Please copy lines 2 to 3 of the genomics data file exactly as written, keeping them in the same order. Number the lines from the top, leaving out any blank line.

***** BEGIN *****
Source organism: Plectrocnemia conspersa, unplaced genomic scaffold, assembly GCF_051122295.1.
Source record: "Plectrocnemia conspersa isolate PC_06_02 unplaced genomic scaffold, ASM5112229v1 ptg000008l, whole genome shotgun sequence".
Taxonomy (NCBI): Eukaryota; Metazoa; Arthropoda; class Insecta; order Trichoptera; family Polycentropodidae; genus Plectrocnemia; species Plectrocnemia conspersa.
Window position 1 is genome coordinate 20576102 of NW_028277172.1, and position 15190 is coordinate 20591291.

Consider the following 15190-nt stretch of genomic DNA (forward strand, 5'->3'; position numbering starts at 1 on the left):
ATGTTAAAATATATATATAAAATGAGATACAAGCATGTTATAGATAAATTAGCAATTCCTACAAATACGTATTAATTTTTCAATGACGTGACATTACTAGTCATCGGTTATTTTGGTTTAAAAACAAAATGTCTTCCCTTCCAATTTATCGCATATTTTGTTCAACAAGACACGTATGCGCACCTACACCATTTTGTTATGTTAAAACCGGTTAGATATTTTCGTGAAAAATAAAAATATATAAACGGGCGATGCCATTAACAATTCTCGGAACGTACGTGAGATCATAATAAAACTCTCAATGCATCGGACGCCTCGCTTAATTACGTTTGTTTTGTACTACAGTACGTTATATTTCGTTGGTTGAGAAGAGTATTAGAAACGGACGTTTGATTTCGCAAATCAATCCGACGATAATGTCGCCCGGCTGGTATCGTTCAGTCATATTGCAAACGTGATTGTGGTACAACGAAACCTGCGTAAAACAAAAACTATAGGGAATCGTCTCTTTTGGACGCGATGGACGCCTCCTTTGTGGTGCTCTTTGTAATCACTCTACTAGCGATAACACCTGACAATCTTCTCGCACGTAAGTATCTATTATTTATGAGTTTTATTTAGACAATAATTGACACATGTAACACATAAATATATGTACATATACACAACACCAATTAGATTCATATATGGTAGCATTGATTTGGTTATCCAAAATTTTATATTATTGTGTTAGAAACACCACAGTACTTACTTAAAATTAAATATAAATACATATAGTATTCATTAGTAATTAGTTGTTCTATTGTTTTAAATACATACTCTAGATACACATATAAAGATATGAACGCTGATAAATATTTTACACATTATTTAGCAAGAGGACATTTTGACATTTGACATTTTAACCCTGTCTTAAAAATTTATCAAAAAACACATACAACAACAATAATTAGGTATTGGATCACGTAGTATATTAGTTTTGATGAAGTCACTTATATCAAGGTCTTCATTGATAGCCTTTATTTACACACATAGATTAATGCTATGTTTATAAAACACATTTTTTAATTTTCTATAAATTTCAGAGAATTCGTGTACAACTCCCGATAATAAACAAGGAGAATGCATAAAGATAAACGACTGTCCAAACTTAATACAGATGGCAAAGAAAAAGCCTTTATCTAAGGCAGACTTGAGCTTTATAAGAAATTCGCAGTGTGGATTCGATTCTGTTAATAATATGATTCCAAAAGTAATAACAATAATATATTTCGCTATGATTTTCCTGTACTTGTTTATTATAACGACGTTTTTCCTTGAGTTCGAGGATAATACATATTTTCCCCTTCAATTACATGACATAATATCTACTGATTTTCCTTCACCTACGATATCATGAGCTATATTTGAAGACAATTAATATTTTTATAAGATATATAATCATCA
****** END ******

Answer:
Source record: "Plectrocnemia conspersa isolate PC_06_02 unplaced genomic scaffold, ASM5112229v1 ptg000008l, whole genome shotgun sequence".
Taxonomy (NCBI): Eukaryota; Metazoa; Arthropoda; class Insecta; order Trichoptera; family Polycentropodidae; genus Plectrocnemia; species Plectrocnemia conspersa.